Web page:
Thermal Resistance of Heat-, Cold-, and Starvation-Injured Salmonella in Irradiated Comminuted Turkey
Abstract:To investigate the effects of sublethal stress on Salmonella thermal inactivation kinetics, an eight-strain Salmonella cocktail was subjected to heat shock (30 min at 54°C), cold shock (2 h at 4°C), and starvation stress (10 days in phosphate buffer at 4°C), harvested by centrifugation, and inoculated into irradiated comminuted turkey. Immediately after stressing, the Salmonella cocktails contained 89.1% heat-injured, 44.7% cold-injured, and 67.7% starvation-injured cells, as determined by plating on selective and nonselective media. D 60°C-values for the heat-shocked cocktail (0.64 min on Trypticase soy agar containing 0.6% yeast extract [TSAYE], 0.35 min on xylose lysine desoxycholate [XLD] agar) were higher (P < 0.05) than those for the unshocked control (0.41 min on TSAYE, 0.17 min on XLD), whereas D 60°C-values for the cold-shocked cocktail (0.38 min on TSAYE, 0.17 min on XLD) were not significantly different from those for the control. Starved cells had the sameD 60°C-value on TSAYE as did the unshocked cocktail, but the D 60°C-value on XLD was significantly lower (0.14 min). Although starvation and cold shock were not thermally protective, heat shock increased thermal resistance, indicating that product history and the physiological state of the Salmonella cells should be considered when developing and validating thermal processes. D 60°C-values observed on selective media were significantly lower than those observed on nonselective media for all stress treatments and for the control. Therefore, nonselective culture media should be used to assess the response of microorganisms to a thermal challenge when developing performance standards for lethality.
Document Type: Research Article
Affiliations: 1: Department of Food Science and Human Nutrition, Michigan State University, East Lansing, Michigan 48824, USA 2: Department of Biosystems and Agricultural Engineering, Michigan State University, East Lansing, Michigan 48824, USA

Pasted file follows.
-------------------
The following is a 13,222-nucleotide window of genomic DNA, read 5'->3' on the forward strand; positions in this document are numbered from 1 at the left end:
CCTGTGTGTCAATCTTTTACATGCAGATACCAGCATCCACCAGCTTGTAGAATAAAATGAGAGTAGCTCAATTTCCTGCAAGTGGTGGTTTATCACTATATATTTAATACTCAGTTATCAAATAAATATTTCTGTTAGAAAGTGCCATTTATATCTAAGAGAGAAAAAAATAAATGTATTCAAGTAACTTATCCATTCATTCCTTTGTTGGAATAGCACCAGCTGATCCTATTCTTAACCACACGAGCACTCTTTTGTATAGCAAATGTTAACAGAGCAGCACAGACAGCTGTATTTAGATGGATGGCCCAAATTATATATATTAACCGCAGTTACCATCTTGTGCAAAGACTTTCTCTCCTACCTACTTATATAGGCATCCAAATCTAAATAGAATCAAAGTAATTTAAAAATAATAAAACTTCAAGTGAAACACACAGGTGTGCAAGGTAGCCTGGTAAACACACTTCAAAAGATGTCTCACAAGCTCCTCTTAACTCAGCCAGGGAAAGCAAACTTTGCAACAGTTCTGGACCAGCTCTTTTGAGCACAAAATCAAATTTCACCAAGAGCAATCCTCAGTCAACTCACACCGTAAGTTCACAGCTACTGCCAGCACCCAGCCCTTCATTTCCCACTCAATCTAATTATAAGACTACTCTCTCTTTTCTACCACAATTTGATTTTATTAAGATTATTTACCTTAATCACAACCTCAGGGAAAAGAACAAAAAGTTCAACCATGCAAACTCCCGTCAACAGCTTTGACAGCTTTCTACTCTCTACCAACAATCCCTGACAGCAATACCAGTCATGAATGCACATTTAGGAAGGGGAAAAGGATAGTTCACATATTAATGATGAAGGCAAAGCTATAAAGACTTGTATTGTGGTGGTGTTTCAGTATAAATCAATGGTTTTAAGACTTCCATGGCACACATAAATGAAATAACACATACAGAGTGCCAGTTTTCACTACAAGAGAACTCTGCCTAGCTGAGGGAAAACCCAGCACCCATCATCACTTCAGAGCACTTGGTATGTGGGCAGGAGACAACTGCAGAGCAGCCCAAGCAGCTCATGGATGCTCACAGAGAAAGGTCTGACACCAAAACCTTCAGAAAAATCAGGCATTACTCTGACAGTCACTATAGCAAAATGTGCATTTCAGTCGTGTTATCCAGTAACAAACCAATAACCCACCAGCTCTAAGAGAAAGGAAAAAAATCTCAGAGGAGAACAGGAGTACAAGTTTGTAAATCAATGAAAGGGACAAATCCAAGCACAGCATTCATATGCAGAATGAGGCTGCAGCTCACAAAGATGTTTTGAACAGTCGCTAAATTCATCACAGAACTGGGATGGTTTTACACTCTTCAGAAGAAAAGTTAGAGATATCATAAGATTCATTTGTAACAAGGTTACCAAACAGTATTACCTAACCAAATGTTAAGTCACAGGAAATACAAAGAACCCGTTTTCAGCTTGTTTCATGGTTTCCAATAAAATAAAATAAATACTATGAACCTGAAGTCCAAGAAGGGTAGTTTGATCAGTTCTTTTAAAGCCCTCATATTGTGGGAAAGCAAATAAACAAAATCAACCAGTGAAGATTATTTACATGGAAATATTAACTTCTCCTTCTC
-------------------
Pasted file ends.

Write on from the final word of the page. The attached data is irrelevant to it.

Publication date: May 1, 2005
- IAFP Members with personal subscriptions to JFP Online: To access full-text JFP or JMFT articles, you must sign-in in the upper-right corner using your Ingenta sign-in details (your IAFP Member Login does not apply to this website). The Journal of Food Protection (JFP) is a refereed monthly publication. Each issue contains scientific research and authoritative review articles reporting on a variety of topics in food science pertaining to food safety and quality. The Journal is internationally recognized as the leading publication in the field of food microbiology with a readership exceeding 11,000 scientists from 70 countries. The Journal of Food Protection is indexed in Index Medicus, Current Contents, BIOSIS, PubMed, Medline, and many others.
Print and online subscriptions are available to IAFP Members and institutional subscribers. IAFP Members with a subscription to JFP Online will have access to all available JFP and JMFT content. Online visitors who are not IAFP Members or journal subscribers will be charged on a pay-per-view basis. Membership and subscription information is available at www.foodprotection.org.
- Information for Authors
- Submit a Paper
- Subscribe to this Title
- Membership Information
- Information for Advertisers
- Ingenta Connect is not responsible for the content or availability of external websites